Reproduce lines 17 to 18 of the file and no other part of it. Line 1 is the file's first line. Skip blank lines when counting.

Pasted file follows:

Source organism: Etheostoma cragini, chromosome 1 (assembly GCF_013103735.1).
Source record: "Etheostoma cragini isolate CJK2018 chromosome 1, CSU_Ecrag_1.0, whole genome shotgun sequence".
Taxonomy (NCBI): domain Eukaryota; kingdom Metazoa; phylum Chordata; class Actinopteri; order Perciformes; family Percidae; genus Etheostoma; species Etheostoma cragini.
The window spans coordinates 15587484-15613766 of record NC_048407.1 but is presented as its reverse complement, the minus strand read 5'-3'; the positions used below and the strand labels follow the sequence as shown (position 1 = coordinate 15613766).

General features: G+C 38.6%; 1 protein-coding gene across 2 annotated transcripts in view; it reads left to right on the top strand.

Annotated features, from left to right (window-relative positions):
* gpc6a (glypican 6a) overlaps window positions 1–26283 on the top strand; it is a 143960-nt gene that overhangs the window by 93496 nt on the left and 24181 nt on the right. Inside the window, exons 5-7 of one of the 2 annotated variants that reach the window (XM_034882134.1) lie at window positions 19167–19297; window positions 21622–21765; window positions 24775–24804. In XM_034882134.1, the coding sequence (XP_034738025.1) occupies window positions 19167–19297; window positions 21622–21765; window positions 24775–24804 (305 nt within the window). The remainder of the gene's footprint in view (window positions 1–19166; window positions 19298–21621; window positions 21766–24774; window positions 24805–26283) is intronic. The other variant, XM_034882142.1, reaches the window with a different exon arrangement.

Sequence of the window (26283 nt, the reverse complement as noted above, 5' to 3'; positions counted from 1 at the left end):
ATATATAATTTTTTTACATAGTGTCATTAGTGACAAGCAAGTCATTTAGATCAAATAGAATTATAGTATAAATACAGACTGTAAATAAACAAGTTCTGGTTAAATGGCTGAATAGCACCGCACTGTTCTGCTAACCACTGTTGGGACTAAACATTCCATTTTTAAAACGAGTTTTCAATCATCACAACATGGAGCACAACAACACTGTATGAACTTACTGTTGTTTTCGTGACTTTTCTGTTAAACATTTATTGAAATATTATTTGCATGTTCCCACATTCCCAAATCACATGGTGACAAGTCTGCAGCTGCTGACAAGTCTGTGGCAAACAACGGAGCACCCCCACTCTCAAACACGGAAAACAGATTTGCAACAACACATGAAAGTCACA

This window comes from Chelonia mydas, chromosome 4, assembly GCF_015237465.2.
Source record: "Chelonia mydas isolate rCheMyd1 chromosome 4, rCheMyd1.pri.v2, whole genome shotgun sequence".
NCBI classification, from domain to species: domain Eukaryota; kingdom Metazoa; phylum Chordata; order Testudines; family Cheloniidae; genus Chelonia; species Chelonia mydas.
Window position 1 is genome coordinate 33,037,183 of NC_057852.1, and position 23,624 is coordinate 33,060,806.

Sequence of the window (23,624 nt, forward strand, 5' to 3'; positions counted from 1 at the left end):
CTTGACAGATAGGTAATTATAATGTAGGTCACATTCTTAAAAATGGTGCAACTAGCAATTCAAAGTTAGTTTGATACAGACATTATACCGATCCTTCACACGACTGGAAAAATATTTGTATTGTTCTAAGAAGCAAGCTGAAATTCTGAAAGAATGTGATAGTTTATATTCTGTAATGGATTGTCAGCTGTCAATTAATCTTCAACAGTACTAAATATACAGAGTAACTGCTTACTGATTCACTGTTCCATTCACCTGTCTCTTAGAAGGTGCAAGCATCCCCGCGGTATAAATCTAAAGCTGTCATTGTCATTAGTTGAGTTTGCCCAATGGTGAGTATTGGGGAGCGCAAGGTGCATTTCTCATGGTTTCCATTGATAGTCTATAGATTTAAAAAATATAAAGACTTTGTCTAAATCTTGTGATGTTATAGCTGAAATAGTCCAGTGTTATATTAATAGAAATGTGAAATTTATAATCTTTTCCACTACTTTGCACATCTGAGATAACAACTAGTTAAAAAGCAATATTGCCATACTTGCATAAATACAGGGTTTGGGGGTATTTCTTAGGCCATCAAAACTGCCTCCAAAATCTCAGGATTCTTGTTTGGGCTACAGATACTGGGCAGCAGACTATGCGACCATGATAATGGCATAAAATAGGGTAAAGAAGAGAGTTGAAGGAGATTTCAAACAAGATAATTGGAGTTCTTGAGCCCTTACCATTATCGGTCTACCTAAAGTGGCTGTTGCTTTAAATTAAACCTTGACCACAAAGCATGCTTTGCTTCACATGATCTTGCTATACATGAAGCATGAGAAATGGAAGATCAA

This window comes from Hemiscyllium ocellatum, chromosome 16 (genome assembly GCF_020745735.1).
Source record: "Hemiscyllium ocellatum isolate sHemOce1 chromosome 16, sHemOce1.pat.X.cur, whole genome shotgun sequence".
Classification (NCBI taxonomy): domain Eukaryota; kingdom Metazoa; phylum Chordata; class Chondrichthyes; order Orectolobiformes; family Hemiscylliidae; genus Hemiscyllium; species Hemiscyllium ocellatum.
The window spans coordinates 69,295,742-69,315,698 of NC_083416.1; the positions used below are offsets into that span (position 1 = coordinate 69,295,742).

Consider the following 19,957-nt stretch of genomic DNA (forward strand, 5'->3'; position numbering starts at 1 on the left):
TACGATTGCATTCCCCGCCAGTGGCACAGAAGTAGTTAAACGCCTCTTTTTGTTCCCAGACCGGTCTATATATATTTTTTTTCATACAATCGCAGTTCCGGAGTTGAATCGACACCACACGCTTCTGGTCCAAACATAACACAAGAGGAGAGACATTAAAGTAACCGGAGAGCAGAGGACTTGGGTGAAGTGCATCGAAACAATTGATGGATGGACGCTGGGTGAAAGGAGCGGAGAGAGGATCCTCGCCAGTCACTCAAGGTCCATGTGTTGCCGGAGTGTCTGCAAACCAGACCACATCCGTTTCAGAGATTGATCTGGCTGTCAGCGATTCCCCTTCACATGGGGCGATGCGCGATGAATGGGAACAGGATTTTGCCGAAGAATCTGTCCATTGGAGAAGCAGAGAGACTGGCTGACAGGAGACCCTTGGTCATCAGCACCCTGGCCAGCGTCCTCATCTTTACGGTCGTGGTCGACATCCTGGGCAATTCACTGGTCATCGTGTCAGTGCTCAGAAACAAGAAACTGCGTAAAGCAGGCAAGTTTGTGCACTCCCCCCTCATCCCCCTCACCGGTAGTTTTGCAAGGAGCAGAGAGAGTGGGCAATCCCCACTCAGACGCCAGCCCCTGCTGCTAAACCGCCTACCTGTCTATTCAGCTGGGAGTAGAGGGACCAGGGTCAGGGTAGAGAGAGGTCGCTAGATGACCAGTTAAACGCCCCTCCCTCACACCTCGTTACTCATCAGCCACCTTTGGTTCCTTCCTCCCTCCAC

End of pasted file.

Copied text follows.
Source record: "Hemiscyllium ocellatum isolate sHemOce1 chromosome 16, sHemOce1.pat.X.cur, whole genome shotgun sequence".
Classification (NCBI taxonomy): domain Eukaryota; kingdom Metazoa; phylum Chordata; class Chondrichthyes; order Orectolobiformes; family Hemiscylliidae; genus Hemiscyllium; species Hemiscyllium ocellatum.